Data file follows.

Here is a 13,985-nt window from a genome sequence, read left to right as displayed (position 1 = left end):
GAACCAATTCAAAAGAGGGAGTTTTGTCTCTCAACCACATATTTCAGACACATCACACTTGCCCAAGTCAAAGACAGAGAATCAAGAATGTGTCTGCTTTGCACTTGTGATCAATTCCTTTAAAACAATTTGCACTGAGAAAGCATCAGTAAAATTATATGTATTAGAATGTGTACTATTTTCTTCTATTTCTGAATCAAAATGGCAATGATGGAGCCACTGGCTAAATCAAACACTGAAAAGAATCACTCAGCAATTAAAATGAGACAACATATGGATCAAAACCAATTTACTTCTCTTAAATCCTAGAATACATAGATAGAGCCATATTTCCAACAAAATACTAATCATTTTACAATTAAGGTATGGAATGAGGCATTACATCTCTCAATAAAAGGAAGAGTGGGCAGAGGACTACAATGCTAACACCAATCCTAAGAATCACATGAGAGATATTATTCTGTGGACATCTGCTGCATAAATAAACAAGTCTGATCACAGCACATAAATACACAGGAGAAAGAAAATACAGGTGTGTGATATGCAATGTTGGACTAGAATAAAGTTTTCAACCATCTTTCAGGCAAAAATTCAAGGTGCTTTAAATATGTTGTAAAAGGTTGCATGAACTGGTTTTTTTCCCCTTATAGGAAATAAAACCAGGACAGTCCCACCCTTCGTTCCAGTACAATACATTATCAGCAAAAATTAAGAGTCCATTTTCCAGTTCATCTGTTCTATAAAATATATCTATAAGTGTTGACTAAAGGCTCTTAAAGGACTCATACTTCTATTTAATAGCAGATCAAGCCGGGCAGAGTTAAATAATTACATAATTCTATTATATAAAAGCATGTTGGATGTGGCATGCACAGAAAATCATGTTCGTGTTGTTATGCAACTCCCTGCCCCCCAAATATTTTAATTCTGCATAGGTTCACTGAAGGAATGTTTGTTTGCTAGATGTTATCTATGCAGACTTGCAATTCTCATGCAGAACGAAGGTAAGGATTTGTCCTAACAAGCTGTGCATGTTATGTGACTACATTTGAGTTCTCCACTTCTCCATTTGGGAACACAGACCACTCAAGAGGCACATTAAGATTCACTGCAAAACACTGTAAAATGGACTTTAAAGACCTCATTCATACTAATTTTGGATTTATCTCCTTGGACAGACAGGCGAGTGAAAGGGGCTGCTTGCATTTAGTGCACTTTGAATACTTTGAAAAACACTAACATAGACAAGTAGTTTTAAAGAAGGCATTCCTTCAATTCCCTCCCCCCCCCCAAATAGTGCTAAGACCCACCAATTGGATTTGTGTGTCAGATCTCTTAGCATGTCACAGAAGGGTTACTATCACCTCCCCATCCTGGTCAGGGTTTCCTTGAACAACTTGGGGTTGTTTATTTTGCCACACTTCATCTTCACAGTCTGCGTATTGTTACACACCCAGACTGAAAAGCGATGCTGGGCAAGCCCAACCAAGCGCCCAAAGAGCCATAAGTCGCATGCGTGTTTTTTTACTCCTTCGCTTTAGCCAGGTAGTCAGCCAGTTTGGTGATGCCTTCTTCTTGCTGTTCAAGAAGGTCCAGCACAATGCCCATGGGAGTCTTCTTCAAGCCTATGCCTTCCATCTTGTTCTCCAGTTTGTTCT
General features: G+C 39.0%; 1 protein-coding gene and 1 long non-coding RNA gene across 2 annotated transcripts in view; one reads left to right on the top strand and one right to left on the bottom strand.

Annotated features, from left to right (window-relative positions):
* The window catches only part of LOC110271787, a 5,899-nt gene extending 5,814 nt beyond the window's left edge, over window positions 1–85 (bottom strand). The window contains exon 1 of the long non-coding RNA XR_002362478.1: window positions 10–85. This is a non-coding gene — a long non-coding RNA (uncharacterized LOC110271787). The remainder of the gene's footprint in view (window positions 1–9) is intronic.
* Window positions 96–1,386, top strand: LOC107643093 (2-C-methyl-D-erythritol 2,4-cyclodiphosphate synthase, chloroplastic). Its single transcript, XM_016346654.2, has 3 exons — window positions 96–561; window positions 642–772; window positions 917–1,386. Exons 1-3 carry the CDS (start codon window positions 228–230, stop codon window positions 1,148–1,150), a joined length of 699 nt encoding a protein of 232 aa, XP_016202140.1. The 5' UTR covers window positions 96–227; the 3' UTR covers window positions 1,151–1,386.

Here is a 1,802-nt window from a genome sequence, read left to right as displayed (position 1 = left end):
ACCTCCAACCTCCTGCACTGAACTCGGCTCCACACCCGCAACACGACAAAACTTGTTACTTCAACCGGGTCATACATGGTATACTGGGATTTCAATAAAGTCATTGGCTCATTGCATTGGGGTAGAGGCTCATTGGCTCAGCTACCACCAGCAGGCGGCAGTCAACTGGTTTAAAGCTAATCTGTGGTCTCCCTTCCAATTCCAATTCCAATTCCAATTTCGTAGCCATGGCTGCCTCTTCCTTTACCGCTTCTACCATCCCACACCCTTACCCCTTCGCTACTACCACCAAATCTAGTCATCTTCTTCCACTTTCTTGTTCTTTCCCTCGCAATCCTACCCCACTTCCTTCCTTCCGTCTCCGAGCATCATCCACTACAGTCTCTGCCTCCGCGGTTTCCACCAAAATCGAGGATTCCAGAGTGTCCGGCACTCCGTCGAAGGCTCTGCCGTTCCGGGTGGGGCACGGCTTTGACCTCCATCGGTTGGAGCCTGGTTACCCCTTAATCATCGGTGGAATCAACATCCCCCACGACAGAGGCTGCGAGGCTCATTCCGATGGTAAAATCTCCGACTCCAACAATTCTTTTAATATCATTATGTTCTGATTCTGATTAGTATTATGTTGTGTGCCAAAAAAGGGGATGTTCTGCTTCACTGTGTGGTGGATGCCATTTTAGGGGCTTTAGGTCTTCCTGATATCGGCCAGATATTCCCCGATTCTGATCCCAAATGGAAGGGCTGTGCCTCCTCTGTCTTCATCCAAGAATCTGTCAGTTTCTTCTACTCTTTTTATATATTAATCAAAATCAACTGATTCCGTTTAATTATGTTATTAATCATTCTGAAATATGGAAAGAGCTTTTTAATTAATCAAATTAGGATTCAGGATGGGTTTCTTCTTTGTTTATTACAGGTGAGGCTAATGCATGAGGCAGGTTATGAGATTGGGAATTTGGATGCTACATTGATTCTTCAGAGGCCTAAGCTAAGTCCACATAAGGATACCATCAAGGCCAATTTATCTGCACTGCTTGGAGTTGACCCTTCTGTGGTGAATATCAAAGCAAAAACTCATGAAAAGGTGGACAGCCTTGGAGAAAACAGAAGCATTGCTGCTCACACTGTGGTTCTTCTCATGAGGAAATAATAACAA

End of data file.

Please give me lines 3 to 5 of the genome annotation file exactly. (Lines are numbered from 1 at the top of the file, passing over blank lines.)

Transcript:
General features: G+C 39.0%; 1 protein-coding gene and 1 long non-coding RNA gene across 2 annotated transcripts in view; one reads left to right on the top strand and one right to left on the bottom strand.

Annotated features, from left to right (window-relative positions):
* The window catches only part of LOC110271787, a 5,899-nt gene extending 5,814 nt beyond the window's left edge, over window positions 1–85 (bottom strand). The window contains exon 1 of the long non-coding RNA XR_002362478.1: window positions 10–85. This is a non-coding gene — a long non-coding RNA (uncharacterized LOC110271787). The remainder of the gene's footprint in view (window positions 1–9) is intronic.